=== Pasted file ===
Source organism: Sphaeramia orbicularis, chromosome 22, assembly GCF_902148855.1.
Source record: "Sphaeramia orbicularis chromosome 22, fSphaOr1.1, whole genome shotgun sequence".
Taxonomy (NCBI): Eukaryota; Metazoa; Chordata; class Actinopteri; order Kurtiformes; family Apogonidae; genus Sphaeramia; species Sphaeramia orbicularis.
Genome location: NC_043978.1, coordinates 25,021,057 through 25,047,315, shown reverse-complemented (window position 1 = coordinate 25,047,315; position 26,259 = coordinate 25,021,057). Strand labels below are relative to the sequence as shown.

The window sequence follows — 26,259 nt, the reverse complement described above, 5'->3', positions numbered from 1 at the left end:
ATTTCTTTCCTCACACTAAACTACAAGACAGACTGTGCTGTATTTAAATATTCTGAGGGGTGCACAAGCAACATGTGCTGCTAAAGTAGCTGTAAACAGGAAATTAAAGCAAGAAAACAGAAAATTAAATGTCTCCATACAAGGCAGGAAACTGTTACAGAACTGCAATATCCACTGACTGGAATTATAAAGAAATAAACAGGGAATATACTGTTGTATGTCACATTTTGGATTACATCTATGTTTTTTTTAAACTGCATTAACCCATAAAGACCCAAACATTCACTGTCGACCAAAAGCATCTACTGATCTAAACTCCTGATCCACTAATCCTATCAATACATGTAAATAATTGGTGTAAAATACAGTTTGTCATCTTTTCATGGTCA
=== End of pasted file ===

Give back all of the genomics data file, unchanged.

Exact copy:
Source organism: Sphaeramia orbicularis, chromosome 22, assembly GCF_902148855.1.
Source record: "Sphaeramia orbicularis chromosome 22, fSphaOr1.1, whole genome shotgun sequence".
Taxonomy (NCBI): Eukaryota; Metazoa; Chordata; class Actinopteri; order Kurtiformes; family Apogonidae; genus Sphaeramia; species Sphaeramia orbicularis.
Genome location: NC_043978.1, coordinates 25,021,057 through 25,047,315, shown reverse-complemented (window position 1 = coordinate 25,047,315; position 26,259 = coordinate 25,021,057). Strand labels below are relative to the sequence as shown.

The window sequence follows — 26,259 nt, the reverse complement described above, 5'->3', positions numbered from 1 at the left end:
ATTTCTTTCCTCACACTAAACTACAAGACAGACTGTGCTGTATTTAAATATTCTGAGGGGTGCACAAGCAACATGTGCTGCTAAAGTAGCTGTAAACAGGAAATTAAAGCAAGAAAACAGAAAATTAAATGTCTCCATACAAGGCAGGAAACTGTTACAGAACTGCAATATCCACTGACTGGAATTATAAAGAAATAAACAGGGAATATACTGTTGTATGTCACATTTTGGATTACATCTATGTTTTTTTTAAACTGCATTAACCCATAAAGACCCAAACATTCACTGTCGACCAAAAGCATCTACTGATCTAAACTCCTGATCCACTAATCCTATCAATACATGTAAATAATTGGTGTAAAATACAGTTTGTCATCTTTTCATGGTCA